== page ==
By the way, my favorite Lewis / Hicklin hit was Count Me In, which I believe was written by Glen D Hardin. Jim Keltner, drummer to the stars, started his career as a Playboy, as did Carl Radle, and Tom Triplehorn, guitarist & father of actress Jeanne.
Bye for now -
Al Kooper
So there's the inside scoop on who REALLY sang the GARY LEWIS vocals.
I ALSO asked AL KOOPER about the erroneous label credit ... evidently a far more common practice than one might think!!! (We recently talked about Davie Allan's name being regularly misspelled on his record and the music charts a short while back here in Forgotten Hits!) kk

The three of us (Levine & Brass) had a writing cubicle at a publishers office at the time. We had a professional sign made up for the door that said:
Kooder -- Levine -- Bras
Al Kooper

Count Me In

Yeah I read in a book or something how it was originally intended for the Drifters. Supposedly Kooper wasn't at all happy with the finished product as it didn't turn out like he'd heard it in his head. Let's face it, the Drifters are another couple of zip codes away from Gary Lewis & the Playboys!
Bob Stroud

I think I heard an interview once ... (was it Gary?) ... that his father un-pulled strings that would have kept him out of Viet Nam ... and while he was in Viet Nam, his then-wife spent all his 'Playboy' money ....
PS ... and Jerry Lewis' office was his bathroom! He had it set up ... desk, phones, all the acoutrements ... but he was able to sit on the throne all the while, while doing his business ....
So ol' Jerry was doing his business WHILE he was doing his business, eh?!?!?! Jerry Lewis has always been a FASCINATING character to me. I read once that he only wore a pair of socks once ... he considered them disposable ... and wouldn't wash them and wear them again. There are some VERY good books out there that tell his story ... and the biography that Lewis wrote about a year ago ("Dean And Me") will just grab you by the heart. Despite the way things often appeared in public, I honestly believe that Jerry NEVER stopped caring about and loving this man. (kk)

Apparently the "mystery voice" on all those Gary Lewis records is not as well kept a secret as I originally thought ... I easily found the following published reports earlier today: Click here: The PF Recording Sessions!
And, Ron Hicklin ALSO apparently sang on a number of Partridge Family recordings!!!
Check out THIS blurb from the ever-(un)reliable WIKIPEDIA!!!
The Ron Hicklin Singers were Los Angeles studio singers let by Ron Hicklin.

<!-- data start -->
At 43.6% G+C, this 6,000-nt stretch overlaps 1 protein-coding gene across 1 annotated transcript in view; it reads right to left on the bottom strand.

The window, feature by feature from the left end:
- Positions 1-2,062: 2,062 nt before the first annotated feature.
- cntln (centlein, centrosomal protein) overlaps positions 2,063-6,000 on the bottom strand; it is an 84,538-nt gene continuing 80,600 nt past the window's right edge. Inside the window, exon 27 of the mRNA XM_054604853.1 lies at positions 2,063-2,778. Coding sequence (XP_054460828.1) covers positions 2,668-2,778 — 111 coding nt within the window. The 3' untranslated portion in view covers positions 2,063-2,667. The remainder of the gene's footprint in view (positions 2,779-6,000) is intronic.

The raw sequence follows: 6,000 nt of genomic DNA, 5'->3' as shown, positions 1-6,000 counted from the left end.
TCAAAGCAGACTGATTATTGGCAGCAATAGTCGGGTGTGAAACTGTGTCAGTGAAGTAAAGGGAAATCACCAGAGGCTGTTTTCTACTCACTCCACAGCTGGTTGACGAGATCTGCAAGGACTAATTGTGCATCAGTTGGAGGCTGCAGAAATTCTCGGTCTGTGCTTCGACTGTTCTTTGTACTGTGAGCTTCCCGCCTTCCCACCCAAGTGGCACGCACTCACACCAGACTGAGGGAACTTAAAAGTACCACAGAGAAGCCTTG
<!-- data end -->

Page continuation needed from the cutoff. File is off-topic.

The group mainly consisted of Ron Hicklin, Tom Bahler, John Bahler and Jackie Ward. While most people don't know the group by name, their sound was unmistakable and heard everywhere. Sometimes they were credited under other names. For example, when singing the theme to Love, American Style, they were credited as The Charles Fox Singers. The Hicklin Singers also sang the TV themes to Batman and Flipper. They were also the vocalists on the majority of the Ray Conniff Singers albums. Further, they were part of the vocal sounds of the Anita Kerr Singers, Henry Mancini and Percy Faith's orchestra.
Brothers Tom and John Bahler were part of Imperial Records vocal group "The Love Generation" in the sixties. Ron Hicklin was the real lead singer of
Gary Lewis & The Playboys (with Lewis' vocal slightly faded into the mix). He also sang the lead vocals for the TV theme from Happy Days. Jackie Ward had a hit on her own as Robin Ward with 1963's hit "Wonderful Summer".
As the Ron Hicklin Singers, the group backed up or were the real vocals on tunes by
The Monkees, Gary Puckett & The Union Gap, Paul Revere & The Raiders, The Brady Kids and most famously known for being the singers behind The Partridge Family. They sang commercial vocals including campaigns for Kawasaki ("Kawasaki lets the good times roll"), Datsun ("Drive a Datsun, then decide") and McDonald's ("You deserve a break today").
jingle companies throughout the last four decades utilized The Ron Hicklin Singers in their productions including "The Heller Corporation"[1]. Jones TM utilized the Ron Hicklin Singers on syndicated ID jingles packages including HOT HITS, YOU (The "You" Campaign), GOOD FEELINGS and several others. JAM Creative Productions also utilized their vocals in several of their packages.
Today, the group is split up and mostly retired. John Bahler lives in Banson, MI, and conducts the "new"
Lawrence Welk orchestra. His wife, Janet Lennon, is a member of The Lennon Sisters. John also runs Portraits By Bahler[2]. Tom Bahler retired to Playa del Rey in 2005. Ron Hicklin is still a studio singer, contributing vocals to Harry Connick, Jr.'s Christmas CD in 2004.
Retrieved from ""
And here's some GREAT information on the band courtesy of
Click here: Gary Lewis and The Playboys

I don’t care what Gary Lewis was doin’ on those records, he made a bunch of excellent 45’s! Ken

>>>Ron Hicklin was the guy who "sang along" with Gary Lewis on his records. (Al Kooper)